One by one, European Union nations are spending millions, hiring thousands of workers and issuing emergency decrees to cope with the increasingly likely possibility that Britain will leave the bloc on March 29 without a plan.
A no-deal Brexit could shake up the rest of the continent in ways that many Europeans haven't yet fathomed, from snarled air traffic to paralysed ports and millions of workers in legal limbo.
France is spending 50 million euros ($A79 million) to beef up security at airports and the Eurotunnel, and hiring hundreds of extra customs officers.
Portugal is opening special airport lanes for British travellers, the nation's main source of tourists.
The Netherlands is scouring for qualified veterinarians to carry out new checks on live imports. Germany is fast-tracking a debate on solving bureaucratic problems if there is no Brexit deal.
Governments from Europe's Atlantic Coast to the Black Sea are preparing rules for British citizens to live and work in their countries once they no longer enjoy EU residency rights - and hoping that Britain is doing the same for their citizens.
Britain, which would face by far the biggest disruption, has devoted thousands of civil servants and several billion pounds on measures to mitigate the worst effect - although officials can only speculate about what will actually happen on March 30 if Brexit happens without a deal.
After the British parliament overwhelmingly rejected British Prime Minister Theresa May's Brexit divorce deal this week, other governments are bracing for chaos, too.
"We strongly believe" Britain will leave with no exit deal, French Prime Minister Edouard Philippe announced on Thursday, unveiling a raft of emergency measures to cope with that prospect.
"Under these conditions, our responsibility ... is to ensure that our country is ready, that the interests of our citizens are preserved and defended."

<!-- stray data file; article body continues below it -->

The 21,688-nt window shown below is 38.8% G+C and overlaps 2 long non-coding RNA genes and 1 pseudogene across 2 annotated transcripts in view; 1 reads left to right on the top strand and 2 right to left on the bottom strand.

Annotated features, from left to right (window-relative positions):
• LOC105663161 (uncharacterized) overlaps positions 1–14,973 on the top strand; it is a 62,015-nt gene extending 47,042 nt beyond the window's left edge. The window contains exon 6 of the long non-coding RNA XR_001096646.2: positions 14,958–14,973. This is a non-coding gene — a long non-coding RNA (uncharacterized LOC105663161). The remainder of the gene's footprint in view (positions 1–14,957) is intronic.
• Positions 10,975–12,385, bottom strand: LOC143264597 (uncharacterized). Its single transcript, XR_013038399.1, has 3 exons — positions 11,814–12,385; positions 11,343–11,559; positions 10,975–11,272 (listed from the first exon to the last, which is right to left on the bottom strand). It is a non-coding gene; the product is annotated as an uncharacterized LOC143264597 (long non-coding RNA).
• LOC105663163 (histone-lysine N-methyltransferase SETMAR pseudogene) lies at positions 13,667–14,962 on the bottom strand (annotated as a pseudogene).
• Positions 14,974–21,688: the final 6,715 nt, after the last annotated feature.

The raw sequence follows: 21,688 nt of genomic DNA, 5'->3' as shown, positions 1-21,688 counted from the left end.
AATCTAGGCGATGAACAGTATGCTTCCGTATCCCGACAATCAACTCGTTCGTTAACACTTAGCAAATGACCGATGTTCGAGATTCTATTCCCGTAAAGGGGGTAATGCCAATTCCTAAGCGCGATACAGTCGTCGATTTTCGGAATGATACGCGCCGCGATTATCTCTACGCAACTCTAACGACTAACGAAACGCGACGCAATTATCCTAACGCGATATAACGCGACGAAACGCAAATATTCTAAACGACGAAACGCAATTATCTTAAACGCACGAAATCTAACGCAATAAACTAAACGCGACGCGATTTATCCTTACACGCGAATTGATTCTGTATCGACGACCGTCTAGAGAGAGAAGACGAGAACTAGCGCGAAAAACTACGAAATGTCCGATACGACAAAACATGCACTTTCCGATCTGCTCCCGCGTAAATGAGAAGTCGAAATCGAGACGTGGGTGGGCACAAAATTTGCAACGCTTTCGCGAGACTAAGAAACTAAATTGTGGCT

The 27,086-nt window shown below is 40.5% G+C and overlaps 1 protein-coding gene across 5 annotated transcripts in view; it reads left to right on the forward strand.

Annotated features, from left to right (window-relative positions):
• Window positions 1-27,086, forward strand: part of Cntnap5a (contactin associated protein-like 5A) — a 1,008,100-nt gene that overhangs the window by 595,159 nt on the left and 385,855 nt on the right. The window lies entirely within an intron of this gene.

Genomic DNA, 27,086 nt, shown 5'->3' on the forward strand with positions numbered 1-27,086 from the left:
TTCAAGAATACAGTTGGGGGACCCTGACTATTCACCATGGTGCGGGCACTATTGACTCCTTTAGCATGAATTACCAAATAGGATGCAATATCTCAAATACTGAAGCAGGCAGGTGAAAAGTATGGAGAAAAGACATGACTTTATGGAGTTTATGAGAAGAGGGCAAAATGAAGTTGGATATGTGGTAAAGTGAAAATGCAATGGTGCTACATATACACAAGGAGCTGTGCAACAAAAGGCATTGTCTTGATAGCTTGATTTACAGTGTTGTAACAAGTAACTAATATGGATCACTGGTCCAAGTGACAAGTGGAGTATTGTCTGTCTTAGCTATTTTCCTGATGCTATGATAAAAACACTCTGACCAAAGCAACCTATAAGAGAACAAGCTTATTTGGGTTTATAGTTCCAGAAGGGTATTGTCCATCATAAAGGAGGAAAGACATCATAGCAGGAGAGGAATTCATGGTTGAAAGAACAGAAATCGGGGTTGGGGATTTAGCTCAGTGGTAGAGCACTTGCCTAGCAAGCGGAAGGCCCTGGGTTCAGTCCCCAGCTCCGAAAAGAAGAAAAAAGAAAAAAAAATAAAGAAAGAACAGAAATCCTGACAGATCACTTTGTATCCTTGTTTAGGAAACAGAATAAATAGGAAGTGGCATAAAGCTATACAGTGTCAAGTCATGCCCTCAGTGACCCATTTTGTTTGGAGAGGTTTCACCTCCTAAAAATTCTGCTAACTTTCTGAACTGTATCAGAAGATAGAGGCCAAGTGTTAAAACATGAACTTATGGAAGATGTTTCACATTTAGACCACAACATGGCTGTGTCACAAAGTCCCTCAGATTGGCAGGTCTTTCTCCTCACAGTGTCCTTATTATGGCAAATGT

The French government will build new infrastructure and hire new staff at airports and ports - and the tunnel beneath the English Channel.
The company that operates the Eurotunnel says a quarter of all UK-EU trade passes through the tunnel, which could be a major chokepoint in a no-deal Brexit.
France's emergency decrees will temporarily let British companies transport goods in France, and allow certain British insurance and other financial activities to continue in France despite Britain's loss of access to the EU financial market.
The exceptional transfer of military equipment between the two countries will also be allowed.
In Berlin, German lawmakers debated a bill on Thursday that aims to solve bureaucratic issues arising from Brexit.
"We want to keep the damage - and there will certainly be damage from Britain's departure - as small as possible," German Chancellor Angela Merkel said.
Dutch authorities say they are hoping for the best and preparing for the worst. The customs service is hiring some 900 new staff. The food and animal welfare authority is scouring southern and eastern Europe for qualified vets to carry out checks on live imports.
In Britain, the government announced on Thursday it's putting military reservists on standby for permanent service in the event the country leaves without a divorce deal.
Many businesses are taking things into their own hands, and stockpiling goods.
Australian Associated Press